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Introduction to NVIDIA RTX and DirectX Raytracing | NVIDIA Developer Blog

“Ray tracing is the future, and it always will be!” has been the tongue-in-cheek phrase used by graphics developers for decades when asked whether real-time ray tracing will ever be feasible.

Everyone seems to agree on the first part: ray tracing is the future. That’s because ray tracing is the only technology we know of that enables the rendering of truly photorealistic images. It’s no coincidence that every offline renderer used in the movie industry, where compromises on image quality are unacceptable, is based on ray tracing. Rasterization has made immense strides over the years, and it is still evolving even today. But it is also fundamentally limited in the type of effects it can compute. Truly taking graphics to the next level requires new underlying technology. This is where ray tracing comes in, and this is why real-time ray tracing has long been the dream of gamers and game developers.

So will ray tracing always remain a dream of the future, and never arrive in the present? At GDC 2018, NVIDIA unveiled RTX, a high-performance implementation that will power all ray tracing APIs supported by NVIDIA on Volta and future GPUs. At the same event, Microsoft announced the integration of ray tracing as a first-class citizen into their industry standard DirectX API.

Putting these two technologies together forms such a powerful combination that we can confidently answer the above question: the future is here! This is not a hyperbole: leading game studios are developing upcoming titles using RTX through DirectX — today. Ray tracing in games is no longer a pipe dream. It’s happening, and it will usher in a new era of real-time graphics.

Unreal Engine real-time ray tracing demo running on NVIDIA RTX

Diving in: a peek into the DirectX Raytracing API

The API that Microsoft announced, DirectX Raytracing (DXR), is a natural extension of DirectX 12. It fully integrates ray tracing into DirectX, and makes it a companion (as opposed to a replacement) to rasterization and compute.

API Overview

The DXR API focuses on delivering high performance by giving the application signficant low-level control, as with earlier versions of DirectX 12. Several design decisions reflect this:

At a high level, DXR introduces three new concepts to DirectX that the application must manage:

  1. Ray Tracing Pipeline State Objects contain the compiled shader code that gets executed during a ray tracing dispatch.
  2. Acceleration Structures contain the data structures used to accelerate ray tracing itself, i.e. the search for intersections between rays and scene geometry.
  3. Shader Tables define the relationship between ray tracing shaders, their resources (textures, constants, etc), and scene geometry.

Let’s take a closer look at these.

The Ray Tracing Pipeline

The traditional raster graphics pipeline defines a number of shader types: vertex shader, geometry shader, pixel shader, etc. Analog to that model, a ray tracing pipeline consists of five new shader types which are executed at different stages:

Figure 1. The ray tracing pipeline

The pipeline constructed from these shaders defines a single-ray programming model. Semantically, each GPU thread handles one ray at a time and cannot communicate with other threads or see other rays currently being processed. This keeps things simple for developers writing shaders, while allowing room for vendor-specific optimizations under the hood of the API.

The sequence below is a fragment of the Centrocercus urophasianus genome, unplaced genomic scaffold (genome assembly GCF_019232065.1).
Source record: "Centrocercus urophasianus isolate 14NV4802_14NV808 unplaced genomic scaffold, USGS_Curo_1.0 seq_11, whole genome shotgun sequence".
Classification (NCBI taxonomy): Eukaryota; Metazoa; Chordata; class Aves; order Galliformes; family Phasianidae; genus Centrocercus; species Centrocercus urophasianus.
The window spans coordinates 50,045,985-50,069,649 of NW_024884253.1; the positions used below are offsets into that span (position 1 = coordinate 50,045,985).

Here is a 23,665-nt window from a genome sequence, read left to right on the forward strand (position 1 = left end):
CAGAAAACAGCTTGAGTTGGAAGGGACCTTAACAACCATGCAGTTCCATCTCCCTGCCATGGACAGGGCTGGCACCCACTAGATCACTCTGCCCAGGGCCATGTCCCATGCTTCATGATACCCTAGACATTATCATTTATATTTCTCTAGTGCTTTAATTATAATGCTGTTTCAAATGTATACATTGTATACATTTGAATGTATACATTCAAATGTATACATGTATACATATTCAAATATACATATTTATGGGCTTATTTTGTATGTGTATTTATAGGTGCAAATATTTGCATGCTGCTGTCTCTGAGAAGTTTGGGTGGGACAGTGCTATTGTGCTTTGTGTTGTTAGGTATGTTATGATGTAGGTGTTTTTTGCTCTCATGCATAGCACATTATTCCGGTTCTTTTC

The main way for the different shader types to communicate with each other is the ray payload. The payload is simply a user-defined struct that’s passed as an inout parameter to TraceRay(). Any hit, closest hit, and miss shaders can read and write the payload, and therefore pass back the result of their computations to the caller of TraceRay().


To get a feel for what this looks like in practice, let’s consider some simple examples:

Basic ray generation shader that traces a primary ray

// An example payload struct. We can define and use as many different ones as we like.
struct Payload
    float4 color;
    float  hitDistance;

// The acceleration structure we'll trace against.
// This represents the geometry of our scene.
RaytracingAccelerationStructure scene : register(t5);

void RayGenMain()
    // Get the location within the dispatched 2D grid of work items
    // (often maps to pixels, so this could represent a pixel coordinate).
    uint2 launchIndex = DispatchRaysIndex();

    // Define a ray, consisting of origin, direction, and the t-interval
    // we're interested in.
    RayDesc ray;
    ray.Origin = SceneConstants.cameraPosition.
    ray.Direction = computeRayDirection( launchIndex ); // assume this function exists
    ray.TMin = 0;
    ray.TMax = 100000;

    Payload payload;

    // Trace the ray using the payload type we've defined.
    // Shaders that are triggered by this must operate on the same payload type.
    TraceRay( scene, 0 /*flags*/, 0xFF /*mask*/, 0 /*hit group offset*/,
              1 /*hit group index multiplier*/, 0 /*miss shader index*/, ray, payload );

    outputTexture[launchIndex.xy] = payload.color;

The above code shows the simple case of primary rays being traced, i.e. rays are sent into the scene originating from a virtual camera. Of course, ray generation shaders are by no means limited to this. Basing ray generation on rasterized g-buffer data (e.g. to trace reflections) is another common use case. This is often cheap, because many engines generate a g-buffer anyway. It’s also a great example of how ray tracing can be used to complement rasterization, rather than replace it.

Closest hit shader that visualizes barycentrics

// Attributes contain hit information and are filled in by the intersection shader.
// For the built-in triangle intersection shader, the attributes always consist of
// the barycentric coordinates of the hit point.
struct Attributes
    float2 barys;

void ClosestHitMain( inout Payload payload, in Attributes attr )
    // Read the intersection attributes and write a result into the payload.
    payload.color = float4( attr.barys.x, attr.barys.y,
                            1 - attr.barys.x - attr.barys.y, 1 );

    // Demonstrate one of the new HLSL intrinsics: query distance along current ray
    payload.hitDistance = RayTCurrent();

State Objects

When using traditional rasterization, only the shaders required by the current object being drawn have to be active on the GPU. Therefore, rasterization pipeline objects are relatively small, containing a single set of vertex shader, pixel shader, etc. This is an important difference compared to ray tracing: we’re given the power to arbitrarily shoot rays into the scene, which means they could hit anything! Therefore, all shaders for all objects that could potentially be hit must be resident on the GPU and ready for execution.